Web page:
Translation of aspirate in Spanish:
transitive verb/verbo transitivo/ˈæspəreɪt/
- [sound/consonant] aspirar the 'h' in 'hour' is not aspirated la 'h' de 'hour' no se aspiraExample sentences
- If there is a substantial lag between the release of the closure of a stop or the end of the frication of an affricate, and the onset of voicing in the vowel, it is said to be aspirated.
- Mandarin Chinese has just two series of stops and affricates, one aspirated, the other unaspirated.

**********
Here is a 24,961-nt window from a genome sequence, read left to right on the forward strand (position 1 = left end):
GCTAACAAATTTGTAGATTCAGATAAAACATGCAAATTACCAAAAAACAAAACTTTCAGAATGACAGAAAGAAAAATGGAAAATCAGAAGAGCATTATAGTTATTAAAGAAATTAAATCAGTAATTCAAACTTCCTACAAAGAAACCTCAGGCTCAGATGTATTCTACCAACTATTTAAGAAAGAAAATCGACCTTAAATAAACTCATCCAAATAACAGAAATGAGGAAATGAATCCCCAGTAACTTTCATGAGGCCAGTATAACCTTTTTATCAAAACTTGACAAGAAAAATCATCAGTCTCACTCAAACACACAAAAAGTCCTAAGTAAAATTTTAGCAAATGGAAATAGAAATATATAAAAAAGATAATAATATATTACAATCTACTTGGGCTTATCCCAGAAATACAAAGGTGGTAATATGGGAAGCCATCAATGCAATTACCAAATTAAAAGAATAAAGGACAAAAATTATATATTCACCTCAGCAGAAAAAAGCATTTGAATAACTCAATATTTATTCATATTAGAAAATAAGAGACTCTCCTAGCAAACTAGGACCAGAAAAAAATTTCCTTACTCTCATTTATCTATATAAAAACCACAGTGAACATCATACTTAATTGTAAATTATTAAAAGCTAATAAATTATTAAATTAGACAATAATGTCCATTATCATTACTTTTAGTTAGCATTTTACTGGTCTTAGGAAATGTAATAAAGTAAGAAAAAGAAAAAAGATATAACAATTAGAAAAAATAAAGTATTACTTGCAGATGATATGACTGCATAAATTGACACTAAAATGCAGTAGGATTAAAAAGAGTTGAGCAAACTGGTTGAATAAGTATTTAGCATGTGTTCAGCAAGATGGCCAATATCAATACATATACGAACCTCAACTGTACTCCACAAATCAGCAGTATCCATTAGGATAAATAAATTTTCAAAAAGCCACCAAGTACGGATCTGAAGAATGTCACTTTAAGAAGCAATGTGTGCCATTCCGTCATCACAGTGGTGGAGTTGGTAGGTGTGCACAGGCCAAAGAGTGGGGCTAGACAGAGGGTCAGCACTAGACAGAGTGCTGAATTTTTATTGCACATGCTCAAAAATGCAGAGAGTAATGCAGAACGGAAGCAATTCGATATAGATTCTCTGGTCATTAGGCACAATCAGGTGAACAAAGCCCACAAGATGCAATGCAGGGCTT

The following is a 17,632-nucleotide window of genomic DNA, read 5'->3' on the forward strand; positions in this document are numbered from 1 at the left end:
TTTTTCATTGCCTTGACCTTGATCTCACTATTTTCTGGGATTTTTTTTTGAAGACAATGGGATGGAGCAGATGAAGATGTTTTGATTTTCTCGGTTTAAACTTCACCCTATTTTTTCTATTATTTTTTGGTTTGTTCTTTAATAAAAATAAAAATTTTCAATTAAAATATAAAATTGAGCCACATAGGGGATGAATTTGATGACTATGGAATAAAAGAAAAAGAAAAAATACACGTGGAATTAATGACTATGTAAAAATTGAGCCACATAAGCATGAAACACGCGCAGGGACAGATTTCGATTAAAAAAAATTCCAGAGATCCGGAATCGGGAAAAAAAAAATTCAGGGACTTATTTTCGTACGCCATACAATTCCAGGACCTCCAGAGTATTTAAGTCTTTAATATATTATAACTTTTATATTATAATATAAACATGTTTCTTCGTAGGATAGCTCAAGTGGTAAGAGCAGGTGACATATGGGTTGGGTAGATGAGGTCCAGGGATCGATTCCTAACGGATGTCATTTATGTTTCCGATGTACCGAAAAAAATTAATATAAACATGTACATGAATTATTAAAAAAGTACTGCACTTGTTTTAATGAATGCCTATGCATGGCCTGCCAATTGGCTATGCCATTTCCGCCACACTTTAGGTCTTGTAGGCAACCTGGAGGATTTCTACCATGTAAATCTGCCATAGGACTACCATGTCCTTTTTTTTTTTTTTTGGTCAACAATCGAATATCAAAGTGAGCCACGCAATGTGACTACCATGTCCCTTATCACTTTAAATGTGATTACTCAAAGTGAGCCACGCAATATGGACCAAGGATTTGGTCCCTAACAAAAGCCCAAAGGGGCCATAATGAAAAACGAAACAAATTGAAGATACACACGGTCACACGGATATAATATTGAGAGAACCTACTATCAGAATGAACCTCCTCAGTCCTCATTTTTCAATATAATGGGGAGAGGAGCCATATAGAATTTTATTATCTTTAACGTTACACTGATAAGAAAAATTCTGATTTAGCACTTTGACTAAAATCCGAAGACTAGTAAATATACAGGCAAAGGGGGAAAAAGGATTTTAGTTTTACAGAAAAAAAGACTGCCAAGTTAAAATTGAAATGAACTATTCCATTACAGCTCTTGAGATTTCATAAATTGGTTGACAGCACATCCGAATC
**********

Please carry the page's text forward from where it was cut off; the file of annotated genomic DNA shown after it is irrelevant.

- ‘I've said it once and I'll say it again,’ one of them aspirates huffily.
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Spain's literary renaissance, known as the Golden Age (Siglo de Oro/i>), roughly covers the sixteenth and seventeenth centuries. It includes the Italian-influenced poetry of figures such as Garcilaso de la Vega; the religious verse of Fray Luis de León, Santa Teresa de Ávila and San Juan de la Cruz; picaresque novels such as the anonymous Lazarillo de Tormes and Quevedo's Buscón; Miguel de Cervantes' immortal Don Quijote; the theater of Lope de Vega, and the ornate poetry of Luis de Góngora.